I abandon books. Even books I’m quite far along in
So…I’m no longer reading Dombey And Son. It’s not any issue with Dickens. It would’ve been something like my sixth Dickens novel. It’s just that, after starting strong, the book gets really boring, really fast. And life’s too short.
It’s not the first book I’ve abandoned. I have a whole collection in my Kindle entitled “Abandoned.” Notable abandonments include Wings of the Dove, Nathaniel Hawthorne’s House of the Seven Gables, and The Canterbury Tales.
I will sometimes struggle through a book that’s difficult. Boswell’s Life of Johnson has a mind-blowingly boring first two hundred pages. Basically everything in the book until Johnson actually meets Boswell is just a complete waste of time. But I had a sense that this might be the case, so I stuck with it. Recently I thought about abandoned Henry James’s The Ambassadors, but the book is a notable one in the history of American literature, so I stuck with it, and I’m glad I did.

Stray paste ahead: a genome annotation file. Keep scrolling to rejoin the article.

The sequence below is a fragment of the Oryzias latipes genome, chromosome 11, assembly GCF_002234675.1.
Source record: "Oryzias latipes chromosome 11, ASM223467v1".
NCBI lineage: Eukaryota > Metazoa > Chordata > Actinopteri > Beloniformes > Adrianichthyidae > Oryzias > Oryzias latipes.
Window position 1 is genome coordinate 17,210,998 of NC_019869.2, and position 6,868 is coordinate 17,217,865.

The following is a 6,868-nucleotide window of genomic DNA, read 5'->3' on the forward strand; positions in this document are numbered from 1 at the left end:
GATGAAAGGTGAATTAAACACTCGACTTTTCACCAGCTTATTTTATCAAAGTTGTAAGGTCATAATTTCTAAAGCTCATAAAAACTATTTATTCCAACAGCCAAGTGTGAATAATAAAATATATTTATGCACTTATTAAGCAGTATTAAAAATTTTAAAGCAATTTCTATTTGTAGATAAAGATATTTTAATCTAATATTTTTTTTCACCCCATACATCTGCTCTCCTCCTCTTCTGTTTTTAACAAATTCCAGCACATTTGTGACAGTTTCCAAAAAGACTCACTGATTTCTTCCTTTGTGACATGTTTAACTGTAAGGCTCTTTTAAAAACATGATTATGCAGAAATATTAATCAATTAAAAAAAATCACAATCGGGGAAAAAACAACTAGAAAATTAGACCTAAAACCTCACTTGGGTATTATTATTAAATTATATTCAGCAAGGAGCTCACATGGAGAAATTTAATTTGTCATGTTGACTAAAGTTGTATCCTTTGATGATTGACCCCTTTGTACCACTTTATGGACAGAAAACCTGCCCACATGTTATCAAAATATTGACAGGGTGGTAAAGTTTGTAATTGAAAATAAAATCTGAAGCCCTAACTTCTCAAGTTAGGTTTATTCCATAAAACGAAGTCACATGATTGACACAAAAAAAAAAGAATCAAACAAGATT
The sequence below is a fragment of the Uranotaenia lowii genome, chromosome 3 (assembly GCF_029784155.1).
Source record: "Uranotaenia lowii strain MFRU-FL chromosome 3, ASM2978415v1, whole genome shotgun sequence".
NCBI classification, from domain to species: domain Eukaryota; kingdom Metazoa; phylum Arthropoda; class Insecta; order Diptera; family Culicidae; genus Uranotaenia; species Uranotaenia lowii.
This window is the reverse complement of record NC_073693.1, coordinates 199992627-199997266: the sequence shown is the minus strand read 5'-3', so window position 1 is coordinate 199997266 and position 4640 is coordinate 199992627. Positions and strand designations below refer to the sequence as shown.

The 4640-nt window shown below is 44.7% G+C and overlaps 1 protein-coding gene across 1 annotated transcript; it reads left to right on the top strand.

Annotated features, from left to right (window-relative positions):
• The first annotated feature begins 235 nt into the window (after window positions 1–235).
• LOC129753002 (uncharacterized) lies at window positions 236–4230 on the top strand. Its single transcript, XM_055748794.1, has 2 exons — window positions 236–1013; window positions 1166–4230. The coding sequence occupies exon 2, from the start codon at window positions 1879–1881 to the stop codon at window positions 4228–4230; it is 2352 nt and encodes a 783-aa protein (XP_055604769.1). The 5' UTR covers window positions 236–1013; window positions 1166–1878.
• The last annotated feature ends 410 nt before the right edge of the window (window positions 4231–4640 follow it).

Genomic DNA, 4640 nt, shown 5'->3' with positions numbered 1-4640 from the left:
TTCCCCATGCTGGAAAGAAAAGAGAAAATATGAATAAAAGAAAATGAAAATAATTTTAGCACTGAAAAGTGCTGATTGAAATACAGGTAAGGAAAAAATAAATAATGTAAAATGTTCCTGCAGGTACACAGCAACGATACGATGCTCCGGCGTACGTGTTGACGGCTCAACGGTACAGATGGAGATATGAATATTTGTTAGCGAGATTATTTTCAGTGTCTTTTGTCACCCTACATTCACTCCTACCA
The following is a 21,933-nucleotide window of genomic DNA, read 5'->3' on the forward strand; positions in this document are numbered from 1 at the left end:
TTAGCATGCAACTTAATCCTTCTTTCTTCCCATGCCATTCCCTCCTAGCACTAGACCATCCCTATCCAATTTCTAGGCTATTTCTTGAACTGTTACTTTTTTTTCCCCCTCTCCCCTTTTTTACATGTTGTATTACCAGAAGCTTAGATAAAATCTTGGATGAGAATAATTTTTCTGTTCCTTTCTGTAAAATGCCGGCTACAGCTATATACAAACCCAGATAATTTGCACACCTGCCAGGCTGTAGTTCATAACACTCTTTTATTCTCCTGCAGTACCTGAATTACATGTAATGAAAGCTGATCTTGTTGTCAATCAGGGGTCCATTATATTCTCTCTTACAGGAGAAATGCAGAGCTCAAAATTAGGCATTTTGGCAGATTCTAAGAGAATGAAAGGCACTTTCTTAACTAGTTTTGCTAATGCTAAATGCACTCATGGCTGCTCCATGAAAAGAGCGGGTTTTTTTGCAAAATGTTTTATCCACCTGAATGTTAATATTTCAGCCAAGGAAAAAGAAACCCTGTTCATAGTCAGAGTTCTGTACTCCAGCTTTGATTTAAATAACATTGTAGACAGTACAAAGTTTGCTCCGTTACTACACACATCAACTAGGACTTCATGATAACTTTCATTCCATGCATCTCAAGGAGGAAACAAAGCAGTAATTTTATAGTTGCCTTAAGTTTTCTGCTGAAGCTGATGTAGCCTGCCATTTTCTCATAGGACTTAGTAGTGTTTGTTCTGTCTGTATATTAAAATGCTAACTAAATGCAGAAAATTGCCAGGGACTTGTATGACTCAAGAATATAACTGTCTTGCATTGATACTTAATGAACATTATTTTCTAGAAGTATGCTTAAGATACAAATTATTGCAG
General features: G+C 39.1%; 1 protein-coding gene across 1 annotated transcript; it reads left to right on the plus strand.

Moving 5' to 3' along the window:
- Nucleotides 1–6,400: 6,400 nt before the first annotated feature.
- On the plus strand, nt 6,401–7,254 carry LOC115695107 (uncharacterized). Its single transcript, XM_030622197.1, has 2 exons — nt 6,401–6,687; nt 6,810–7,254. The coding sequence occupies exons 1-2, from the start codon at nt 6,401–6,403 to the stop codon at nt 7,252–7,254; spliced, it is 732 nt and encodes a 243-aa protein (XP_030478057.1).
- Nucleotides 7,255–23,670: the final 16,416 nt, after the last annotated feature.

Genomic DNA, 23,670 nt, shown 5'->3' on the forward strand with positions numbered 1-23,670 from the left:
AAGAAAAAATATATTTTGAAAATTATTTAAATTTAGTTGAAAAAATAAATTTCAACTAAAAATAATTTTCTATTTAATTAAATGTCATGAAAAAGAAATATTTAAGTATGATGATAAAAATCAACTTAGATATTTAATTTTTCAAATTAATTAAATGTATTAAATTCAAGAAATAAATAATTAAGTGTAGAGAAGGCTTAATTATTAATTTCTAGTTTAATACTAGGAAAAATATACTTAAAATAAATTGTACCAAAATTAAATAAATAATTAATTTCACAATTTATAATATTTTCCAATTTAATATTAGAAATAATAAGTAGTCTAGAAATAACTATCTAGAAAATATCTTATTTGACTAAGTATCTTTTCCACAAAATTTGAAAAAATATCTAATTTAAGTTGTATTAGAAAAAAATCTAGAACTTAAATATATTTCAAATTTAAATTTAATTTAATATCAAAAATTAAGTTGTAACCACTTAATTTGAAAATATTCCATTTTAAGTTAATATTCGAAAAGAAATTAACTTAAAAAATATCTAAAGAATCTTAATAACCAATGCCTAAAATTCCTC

But more often than not, I’ll cast that book into the abyss.
I do experience some trepidation when I abandon a book, because I know it means I probably won’t read that book before another five or ten years have passed. The problem is that I know if I pick up the book again I’ll have to reread the part I’ve already read, and I just hate doing that, which means I maybe will never get back to it.
On the other hand, the feeling of freedom is just so wonderful. Abandoning books feels almost as good as finishing them.